The Long History of Practical (University) Education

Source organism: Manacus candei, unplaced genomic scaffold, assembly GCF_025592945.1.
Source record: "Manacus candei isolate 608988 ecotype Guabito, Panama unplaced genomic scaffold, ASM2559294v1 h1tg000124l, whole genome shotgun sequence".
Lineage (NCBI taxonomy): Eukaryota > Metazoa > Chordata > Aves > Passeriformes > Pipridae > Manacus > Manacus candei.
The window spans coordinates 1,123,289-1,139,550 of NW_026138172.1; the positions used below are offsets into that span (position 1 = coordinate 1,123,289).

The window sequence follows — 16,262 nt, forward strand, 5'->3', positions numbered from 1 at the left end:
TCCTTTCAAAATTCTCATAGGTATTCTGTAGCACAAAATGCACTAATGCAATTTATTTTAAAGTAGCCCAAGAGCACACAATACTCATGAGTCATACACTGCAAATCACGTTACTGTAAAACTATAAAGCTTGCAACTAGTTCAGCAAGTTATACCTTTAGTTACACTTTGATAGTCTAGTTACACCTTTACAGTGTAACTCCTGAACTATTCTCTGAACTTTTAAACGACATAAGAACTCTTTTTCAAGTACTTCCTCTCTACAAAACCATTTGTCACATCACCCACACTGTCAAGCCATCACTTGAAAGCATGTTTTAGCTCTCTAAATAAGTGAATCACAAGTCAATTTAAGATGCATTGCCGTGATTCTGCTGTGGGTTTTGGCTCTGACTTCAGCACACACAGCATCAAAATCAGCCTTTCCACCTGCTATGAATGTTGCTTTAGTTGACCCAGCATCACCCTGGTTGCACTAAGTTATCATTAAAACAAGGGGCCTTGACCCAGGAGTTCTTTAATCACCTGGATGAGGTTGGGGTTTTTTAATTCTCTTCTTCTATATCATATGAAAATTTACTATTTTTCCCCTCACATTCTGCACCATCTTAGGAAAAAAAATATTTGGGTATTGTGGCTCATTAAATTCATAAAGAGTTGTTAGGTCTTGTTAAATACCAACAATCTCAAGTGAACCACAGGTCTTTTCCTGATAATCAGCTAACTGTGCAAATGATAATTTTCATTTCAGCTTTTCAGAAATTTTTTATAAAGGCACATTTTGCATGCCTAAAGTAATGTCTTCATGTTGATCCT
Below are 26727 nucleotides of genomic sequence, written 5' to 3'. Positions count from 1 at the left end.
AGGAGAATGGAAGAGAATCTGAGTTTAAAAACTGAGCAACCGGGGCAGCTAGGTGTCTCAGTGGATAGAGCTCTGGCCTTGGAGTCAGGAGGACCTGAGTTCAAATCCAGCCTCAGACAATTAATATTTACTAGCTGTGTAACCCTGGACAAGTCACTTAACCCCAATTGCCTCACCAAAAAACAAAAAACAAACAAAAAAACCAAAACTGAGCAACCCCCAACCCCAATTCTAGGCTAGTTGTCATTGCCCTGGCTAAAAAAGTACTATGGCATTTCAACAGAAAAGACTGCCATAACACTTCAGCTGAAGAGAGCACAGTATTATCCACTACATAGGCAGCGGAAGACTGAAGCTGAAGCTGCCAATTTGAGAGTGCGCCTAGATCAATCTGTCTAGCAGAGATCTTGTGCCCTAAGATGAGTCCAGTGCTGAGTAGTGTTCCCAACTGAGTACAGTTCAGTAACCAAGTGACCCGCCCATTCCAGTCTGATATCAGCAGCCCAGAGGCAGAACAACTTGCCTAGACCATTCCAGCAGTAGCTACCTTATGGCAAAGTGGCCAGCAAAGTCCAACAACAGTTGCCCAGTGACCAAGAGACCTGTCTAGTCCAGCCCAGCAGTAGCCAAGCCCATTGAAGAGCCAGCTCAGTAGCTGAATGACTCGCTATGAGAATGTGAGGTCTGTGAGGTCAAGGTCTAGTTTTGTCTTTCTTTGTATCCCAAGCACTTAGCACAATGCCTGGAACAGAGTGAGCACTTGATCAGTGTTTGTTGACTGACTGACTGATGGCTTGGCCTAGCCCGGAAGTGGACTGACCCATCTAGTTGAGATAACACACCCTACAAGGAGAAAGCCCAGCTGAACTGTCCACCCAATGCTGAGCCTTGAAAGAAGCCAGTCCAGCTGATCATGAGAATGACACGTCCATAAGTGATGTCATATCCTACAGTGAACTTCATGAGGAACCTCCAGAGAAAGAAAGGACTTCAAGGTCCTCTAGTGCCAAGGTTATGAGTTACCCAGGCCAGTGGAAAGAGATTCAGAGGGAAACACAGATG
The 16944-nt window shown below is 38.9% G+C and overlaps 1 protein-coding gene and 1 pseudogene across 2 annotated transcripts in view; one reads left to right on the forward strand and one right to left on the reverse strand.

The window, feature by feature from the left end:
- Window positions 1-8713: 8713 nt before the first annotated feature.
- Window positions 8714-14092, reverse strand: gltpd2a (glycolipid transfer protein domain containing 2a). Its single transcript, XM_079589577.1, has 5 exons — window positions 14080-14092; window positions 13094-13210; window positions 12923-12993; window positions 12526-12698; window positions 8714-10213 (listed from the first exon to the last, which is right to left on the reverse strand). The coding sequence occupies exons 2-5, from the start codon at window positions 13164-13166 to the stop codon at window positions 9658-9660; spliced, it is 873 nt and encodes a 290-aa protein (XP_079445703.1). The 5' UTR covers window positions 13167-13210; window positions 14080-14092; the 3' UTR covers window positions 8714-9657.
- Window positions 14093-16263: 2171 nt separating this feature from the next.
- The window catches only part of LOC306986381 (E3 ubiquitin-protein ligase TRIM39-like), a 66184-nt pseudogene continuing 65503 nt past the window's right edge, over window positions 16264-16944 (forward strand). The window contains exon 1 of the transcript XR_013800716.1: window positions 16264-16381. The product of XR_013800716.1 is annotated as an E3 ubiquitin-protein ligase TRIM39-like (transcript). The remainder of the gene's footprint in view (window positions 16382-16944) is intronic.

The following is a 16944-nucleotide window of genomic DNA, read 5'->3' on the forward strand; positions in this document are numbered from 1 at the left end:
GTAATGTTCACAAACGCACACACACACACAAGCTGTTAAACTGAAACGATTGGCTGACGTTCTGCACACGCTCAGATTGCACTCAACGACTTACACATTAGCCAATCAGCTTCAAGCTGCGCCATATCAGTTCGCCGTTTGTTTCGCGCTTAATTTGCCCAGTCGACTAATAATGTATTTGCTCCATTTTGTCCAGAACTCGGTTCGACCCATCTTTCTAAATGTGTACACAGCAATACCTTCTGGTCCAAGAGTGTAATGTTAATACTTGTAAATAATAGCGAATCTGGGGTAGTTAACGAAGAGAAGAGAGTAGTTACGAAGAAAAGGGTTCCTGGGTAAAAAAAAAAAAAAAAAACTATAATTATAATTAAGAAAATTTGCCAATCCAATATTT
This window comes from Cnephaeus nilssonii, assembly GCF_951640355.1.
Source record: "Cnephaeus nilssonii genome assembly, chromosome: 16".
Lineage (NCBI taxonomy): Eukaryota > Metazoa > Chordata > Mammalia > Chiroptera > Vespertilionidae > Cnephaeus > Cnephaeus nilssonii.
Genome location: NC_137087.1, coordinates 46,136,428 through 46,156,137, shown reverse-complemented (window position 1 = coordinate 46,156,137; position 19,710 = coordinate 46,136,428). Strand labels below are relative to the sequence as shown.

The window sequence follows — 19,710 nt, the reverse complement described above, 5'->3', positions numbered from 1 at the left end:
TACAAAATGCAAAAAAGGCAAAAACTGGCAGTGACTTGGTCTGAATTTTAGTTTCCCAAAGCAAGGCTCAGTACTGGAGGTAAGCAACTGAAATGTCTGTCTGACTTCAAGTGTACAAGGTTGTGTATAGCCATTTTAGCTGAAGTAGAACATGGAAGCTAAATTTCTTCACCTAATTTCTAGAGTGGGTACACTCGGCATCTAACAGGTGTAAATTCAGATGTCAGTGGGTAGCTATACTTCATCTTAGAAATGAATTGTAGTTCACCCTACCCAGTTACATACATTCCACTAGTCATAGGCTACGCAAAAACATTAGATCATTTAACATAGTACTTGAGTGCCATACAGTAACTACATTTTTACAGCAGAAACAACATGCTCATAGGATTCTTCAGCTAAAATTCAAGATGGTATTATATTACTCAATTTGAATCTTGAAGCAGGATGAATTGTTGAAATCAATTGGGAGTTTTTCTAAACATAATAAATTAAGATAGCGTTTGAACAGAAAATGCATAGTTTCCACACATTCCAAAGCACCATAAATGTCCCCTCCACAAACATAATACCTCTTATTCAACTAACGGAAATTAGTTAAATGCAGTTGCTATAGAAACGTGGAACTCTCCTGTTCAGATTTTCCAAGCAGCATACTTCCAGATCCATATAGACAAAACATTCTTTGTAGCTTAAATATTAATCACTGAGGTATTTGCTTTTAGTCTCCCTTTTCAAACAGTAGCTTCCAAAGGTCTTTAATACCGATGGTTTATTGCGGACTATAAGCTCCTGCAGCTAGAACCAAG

Over the past few years, newspapers, blogs, and other media sources have recounted the endemic problems associated with the underemployment of university graduates. One of the latest pieces to explore this topic was CBC’s The Current with Anna Maria Tremonti, which aired last week and focused on the income gap between tenured-track professors and adjunct or sessional instructors. The vast majority of commentary has highlighted the “gloom and doom” of humanities and liberal arts graduates. Many are quick to point out that humanities students are less likely to find a well-paying job following graduation, while others show that graduates in history or philosophy are almost always paid less than those with degrees outside of arts or humanities. Still others, like The Current, have focused on those people at the problem’s apogee: PhDs in the humanities.

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